Cutting Medicaid drug coverage is no way for Alabama to save money

Joseph O. Dean Jr.

By Joseph O. “Joe” Dean Jr., Ph.D., former dean of the McWhorter School of Pharmacy at Samford University.

As a retired pharmacist and pharmacy educator, I am extremely troubled by the current issues regarding Alabama Medicaid and some of the proposals for addressing them.

A recent report from the Public Affairs Research Council of Alabama sheds much-needed light on the fallacies of certain cost-saving proposals – specifically, the idea of balancing the Medicaid budget by cutting adults’ prescription drug coverage.

You might as well try to balance the education budget by eliminating the first- and second-grade.

Eliminating drug coverage would indeed save money upfront. But it would ultimately cost much, much more.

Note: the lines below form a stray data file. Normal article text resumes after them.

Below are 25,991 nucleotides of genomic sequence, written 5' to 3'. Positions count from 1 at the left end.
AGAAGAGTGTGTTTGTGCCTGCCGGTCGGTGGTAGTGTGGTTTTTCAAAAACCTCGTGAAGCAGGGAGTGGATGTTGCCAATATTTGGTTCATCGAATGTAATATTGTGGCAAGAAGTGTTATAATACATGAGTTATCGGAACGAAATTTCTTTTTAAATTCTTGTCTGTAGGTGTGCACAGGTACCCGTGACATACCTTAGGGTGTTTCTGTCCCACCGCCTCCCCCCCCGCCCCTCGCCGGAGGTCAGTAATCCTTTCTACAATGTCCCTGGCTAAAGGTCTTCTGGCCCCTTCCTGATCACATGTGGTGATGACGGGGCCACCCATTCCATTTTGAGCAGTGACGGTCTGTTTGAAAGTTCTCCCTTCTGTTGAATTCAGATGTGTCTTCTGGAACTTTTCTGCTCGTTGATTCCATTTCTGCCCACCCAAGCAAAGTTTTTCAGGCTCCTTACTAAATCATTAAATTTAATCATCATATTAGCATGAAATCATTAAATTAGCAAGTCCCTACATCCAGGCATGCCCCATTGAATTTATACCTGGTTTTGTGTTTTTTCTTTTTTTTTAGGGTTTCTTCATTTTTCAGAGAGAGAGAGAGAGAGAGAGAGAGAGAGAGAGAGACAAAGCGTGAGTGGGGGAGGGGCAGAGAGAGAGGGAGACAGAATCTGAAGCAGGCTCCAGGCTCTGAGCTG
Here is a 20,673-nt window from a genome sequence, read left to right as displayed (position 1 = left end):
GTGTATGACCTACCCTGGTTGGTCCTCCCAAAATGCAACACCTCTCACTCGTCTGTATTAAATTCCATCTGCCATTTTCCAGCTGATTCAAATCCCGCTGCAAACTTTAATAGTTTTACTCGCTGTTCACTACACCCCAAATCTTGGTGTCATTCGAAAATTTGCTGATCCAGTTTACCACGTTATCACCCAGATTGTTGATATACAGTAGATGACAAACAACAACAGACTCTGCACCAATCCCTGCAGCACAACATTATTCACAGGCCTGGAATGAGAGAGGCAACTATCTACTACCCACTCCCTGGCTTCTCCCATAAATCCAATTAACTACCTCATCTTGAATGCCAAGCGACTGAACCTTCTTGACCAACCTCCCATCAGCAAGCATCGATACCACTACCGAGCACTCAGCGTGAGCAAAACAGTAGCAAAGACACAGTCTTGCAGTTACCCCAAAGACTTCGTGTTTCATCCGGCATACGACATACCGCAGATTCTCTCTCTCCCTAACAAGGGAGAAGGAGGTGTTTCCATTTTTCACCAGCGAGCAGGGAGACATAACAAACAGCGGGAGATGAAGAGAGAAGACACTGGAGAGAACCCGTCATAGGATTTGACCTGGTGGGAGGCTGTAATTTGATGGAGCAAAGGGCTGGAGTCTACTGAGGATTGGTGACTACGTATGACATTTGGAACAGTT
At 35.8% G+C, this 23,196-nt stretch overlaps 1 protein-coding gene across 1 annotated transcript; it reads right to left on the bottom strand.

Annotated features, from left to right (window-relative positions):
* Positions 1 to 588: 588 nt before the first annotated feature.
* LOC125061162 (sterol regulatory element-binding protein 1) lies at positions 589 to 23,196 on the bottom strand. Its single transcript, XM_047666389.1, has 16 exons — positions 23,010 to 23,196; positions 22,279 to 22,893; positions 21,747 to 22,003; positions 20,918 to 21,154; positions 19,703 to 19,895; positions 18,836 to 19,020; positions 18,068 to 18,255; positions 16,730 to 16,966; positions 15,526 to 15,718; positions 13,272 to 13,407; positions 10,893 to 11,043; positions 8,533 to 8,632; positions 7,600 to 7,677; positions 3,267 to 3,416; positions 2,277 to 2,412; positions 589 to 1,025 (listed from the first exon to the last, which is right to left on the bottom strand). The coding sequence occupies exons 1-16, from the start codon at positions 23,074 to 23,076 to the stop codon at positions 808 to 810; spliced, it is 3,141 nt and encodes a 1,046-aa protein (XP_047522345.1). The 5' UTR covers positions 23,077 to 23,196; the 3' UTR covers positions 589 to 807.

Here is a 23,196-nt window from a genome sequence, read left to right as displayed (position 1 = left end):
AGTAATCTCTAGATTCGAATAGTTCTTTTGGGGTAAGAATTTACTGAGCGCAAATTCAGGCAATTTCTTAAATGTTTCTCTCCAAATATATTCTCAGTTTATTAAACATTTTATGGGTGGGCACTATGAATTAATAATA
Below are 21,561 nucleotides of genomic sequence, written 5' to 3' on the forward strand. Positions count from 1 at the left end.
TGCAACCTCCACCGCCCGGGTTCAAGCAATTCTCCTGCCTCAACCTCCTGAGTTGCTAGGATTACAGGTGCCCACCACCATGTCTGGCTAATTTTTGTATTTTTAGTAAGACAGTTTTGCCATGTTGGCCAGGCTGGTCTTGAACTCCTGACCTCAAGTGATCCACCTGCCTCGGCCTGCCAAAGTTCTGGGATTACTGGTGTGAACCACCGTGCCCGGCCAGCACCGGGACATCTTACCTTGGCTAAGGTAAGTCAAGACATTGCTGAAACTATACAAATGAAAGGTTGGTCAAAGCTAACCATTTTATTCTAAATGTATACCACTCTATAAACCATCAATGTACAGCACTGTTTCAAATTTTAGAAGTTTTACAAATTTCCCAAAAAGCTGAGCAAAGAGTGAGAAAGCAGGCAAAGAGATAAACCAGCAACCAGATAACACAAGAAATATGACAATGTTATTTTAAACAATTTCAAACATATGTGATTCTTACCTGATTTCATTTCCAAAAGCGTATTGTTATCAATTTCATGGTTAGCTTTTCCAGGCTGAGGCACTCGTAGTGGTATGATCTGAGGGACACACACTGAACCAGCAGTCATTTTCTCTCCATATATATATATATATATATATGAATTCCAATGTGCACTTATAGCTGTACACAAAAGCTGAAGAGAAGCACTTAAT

The reason is simple: When chronically ill people don’t take their medicine, they get sick. They are far more likely to end up in emergency rooms and hospitals. They are more likely to require expensive procedures, surgeries, and care.

Are there legitimate concerns and horror stories about the price of some medication? Absolutely. But as a rule, when medication is prescribed and taken properly, it is one of the most cost-effective ways to keep people healthy and reduce other spending for health care.

This has

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